DENVER — Andrew Luck has his signature NFL win, and it came against his predecessor, of all people.
Hardly pressured all afternoon, Luck threw two touchdown passes and outplayed Peyton Manning in leading the Indianapolis Colts past the Denver Broncos 24-13 on Jan. 11.
The Colts (13-5) advanced to the AFC championship game at New England (13-4), where they lost 42-20 on Nov. 16.
“I’d like to think I am a better quarterback and would like to think we’re a better team” now, Luck said. “We are well equipped to handle the unknown, the unforeseen.”
They sure were in the Rockies, where Denver had gone 8-0 this season and averaged 35 points a game.
“I think we’re playing good team ball,” said Luck, who improved to 3-2 in the playoffs with his first road win. “We’re feeding off each other. Offensively we’re making enough plays to put some points on the board. Great night. So proud to be a part of the Colts in this victory.”
The Broncos (12-5) are left to deal with the hangover of yet another playoff debacle — and, more importantly, questions about Manning’s future.
After saying on Christmas Eve that he planned on coming back for an 18th season, the five-time MVP wasn’t so certain after his latest playoff fiasco.
Asked point blank if he planned on playing next season, Manning said, “Uh, yeah, I guess I just can’t give that simple answer, I’m processing it. So, I can’t say that. I could not say that.”
It was the first time Manning had been ambiguous about his future since spinal fusion surgery on his neck cost him all of the 2011 season and led Colts owner Jim Irsay to release him in 2012 so he could use the top pick to draft Luck.
“I knew it was the right thing to do for the Colts,” Irsay said outside his jubilant locker room. “I saw Archie (Manning) last night. We had a nice conversation. Happened to be at Elway’s Restaurant at the Ritz Carlton. It was a decision that it was the right move to make. Peyton and I had talked about it. He said it best in the press conference, I didn’t decide. He didn’t decide. The football gods laid the cards out. We both knew it as best for him and us.”
There’s sure to be questions about John Fox’s future, as well. He’s won four straight AFC West titles, but keeps coming up short in what he calls the “real season.”
“I’m the head coach, the buck stops here,” Fox said.
The Broncos were the AFC’s only unbeaten team at home and the only team in the NFL with a top-five offense and a top-five defense.
“We picked a bad day to have a bad game,” said Terrance Knighton, who had guaranteed these Broncos, with an NFL-high nine Pro Bowlers, would hoist the Lombardi Trophy next month.
Manning has gone one-and-done in the playoffs a record nine times in his otherwise stellar career. That includes twice in Denver, where he’s 38-10 in the regular season but just 2-3 in the playoffs.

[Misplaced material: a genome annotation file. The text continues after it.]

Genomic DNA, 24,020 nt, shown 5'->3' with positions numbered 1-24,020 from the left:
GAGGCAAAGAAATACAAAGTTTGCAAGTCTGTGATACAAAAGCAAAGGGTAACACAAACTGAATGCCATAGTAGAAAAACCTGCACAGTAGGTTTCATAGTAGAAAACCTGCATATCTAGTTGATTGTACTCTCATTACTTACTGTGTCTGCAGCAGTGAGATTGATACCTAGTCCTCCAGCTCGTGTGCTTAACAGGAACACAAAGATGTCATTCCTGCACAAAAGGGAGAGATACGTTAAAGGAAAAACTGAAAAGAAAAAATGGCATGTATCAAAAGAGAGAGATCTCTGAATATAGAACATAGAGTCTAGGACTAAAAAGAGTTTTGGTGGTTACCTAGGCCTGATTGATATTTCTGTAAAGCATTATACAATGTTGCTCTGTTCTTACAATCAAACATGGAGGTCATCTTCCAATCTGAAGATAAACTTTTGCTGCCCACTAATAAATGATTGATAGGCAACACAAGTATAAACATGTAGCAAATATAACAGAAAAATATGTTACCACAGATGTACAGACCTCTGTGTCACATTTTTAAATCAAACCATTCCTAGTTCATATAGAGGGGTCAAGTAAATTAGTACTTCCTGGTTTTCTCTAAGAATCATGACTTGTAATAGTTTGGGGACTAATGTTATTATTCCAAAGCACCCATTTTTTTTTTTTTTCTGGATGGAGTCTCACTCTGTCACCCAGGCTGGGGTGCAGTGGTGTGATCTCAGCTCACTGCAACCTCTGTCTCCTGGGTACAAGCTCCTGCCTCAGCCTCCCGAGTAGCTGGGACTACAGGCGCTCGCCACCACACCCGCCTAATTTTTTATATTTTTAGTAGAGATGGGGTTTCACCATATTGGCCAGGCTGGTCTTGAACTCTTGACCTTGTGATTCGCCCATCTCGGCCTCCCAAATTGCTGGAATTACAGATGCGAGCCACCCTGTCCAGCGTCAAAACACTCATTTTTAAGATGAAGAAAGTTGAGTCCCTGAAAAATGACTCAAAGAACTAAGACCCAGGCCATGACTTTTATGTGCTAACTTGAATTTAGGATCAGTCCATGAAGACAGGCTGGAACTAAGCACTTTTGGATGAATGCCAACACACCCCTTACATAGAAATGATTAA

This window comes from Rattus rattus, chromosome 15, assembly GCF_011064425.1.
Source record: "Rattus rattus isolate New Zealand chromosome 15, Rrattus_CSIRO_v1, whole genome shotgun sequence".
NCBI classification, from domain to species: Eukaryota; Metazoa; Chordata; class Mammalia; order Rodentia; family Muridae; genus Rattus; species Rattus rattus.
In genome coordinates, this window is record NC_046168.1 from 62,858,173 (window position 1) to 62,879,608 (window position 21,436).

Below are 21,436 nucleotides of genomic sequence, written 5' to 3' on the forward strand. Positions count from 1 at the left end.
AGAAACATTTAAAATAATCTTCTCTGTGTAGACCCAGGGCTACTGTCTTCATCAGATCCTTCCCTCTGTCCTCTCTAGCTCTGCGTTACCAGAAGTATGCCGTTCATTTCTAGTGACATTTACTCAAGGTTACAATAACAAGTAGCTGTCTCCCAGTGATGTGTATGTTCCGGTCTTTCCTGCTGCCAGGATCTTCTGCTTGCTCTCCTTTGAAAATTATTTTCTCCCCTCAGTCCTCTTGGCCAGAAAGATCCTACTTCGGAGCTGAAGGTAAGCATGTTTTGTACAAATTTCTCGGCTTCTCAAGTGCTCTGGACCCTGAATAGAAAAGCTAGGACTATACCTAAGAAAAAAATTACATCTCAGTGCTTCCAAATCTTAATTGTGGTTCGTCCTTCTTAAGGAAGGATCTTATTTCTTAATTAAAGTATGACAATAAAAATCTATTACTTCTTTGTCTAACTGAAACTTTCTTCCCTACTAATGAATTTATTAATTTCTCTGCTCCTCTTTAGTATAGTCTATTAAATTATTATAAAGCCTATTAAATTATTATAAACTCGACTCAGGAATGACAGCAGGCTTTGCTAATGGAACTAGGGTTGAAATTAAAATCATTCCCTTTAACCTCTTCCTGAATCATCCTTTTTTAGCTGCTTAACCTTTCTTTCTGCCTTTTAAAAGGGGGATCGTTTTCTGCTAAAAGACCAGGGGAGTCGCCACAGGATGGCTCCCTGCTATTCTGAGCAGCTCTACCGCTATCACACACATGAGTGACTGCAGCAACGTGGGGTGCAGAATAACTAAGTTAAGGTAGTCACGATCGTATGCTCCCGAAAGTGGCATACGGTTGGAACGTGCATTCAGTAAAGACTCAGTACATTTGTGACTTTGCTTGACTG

Overall, he’s 11-13 in the postseason and this was one of his worst playoff performances ever. He never found a rhythm, constantly overthrew his receivers and finished 26 of 46 for 111 yards, one TD and no interceptions.
“It’s just disappointing. Everyone would like to win their last game of the season,” Manning said after guiding Denver to a TD on its opening possession and just two field goals on his final 11 drives.
Each of his three seasons in Denver has ended in humbling losses, to the Ravens and Colts at home after first-round byes, and to Seattle in last year’s Super Bowl.
These Broncos were better balanced with a grinding ground game and star-studded defense bolstered by John Elway’s signings of Aqib Talib, DeMarcus Ware and T.J. Ward to a guaranteed $60 million in free agency.
But none of them came up big Sunday and the Broncos were left to deal with yet another wrenching playoff loss.
Luck completed 27 of 43 passes for 265 yards with two TDs and two interceptions that were the equivalent of punts and no sacks.
“We needed to win the game for us. It wasn’t about Peyton or Andrew or anything like that,” Irsay said. “It was about just us trying to beat the Broncos. Again, this was the Colts vs. the Broncos, even though the quarterbacks mean so much.”
The Colts stretched a four-point halftime lead to 21-10 when Luck drove the Colts 72 yards in 11 plays, hitting Hakeem Nicks from 15 yards midway through the third quarter.
On fourth-and-1 from the Colts 36, C.J. Anderson eluded three tacklers in the backfield and gained 7 yards. But once again, the Broncos stalled and had to settle for Connor Barth’s 41-yard field goal that made it 21-13 with 13:50 remaining.
Luck then drove the Colts 54 yards in 13 plays, chewing up more than 8 minutes before Adam Vinatieri’s 30-yard field goal made it 24-13 with four minutes remaining in the half-empty Sports Authority Field.
Denver’s only lead was 7-0 on Manning’s 1-yard fade pass to Demaryius Thomas on the Broncos’ first drive. Daniel Herron’s 6-yard TD run tied it.
After a Manning fumble, Luck hit tight end Dwayne Allen with a 3-yard strike to put the Colts ahead for good 14-7.
“It was an unbelievable performance by the guys on the road,” Irsay said. “Onward we go. We know the trails even get tougher.”
(ARNIE STAPLETON, AP Pro Football Writer)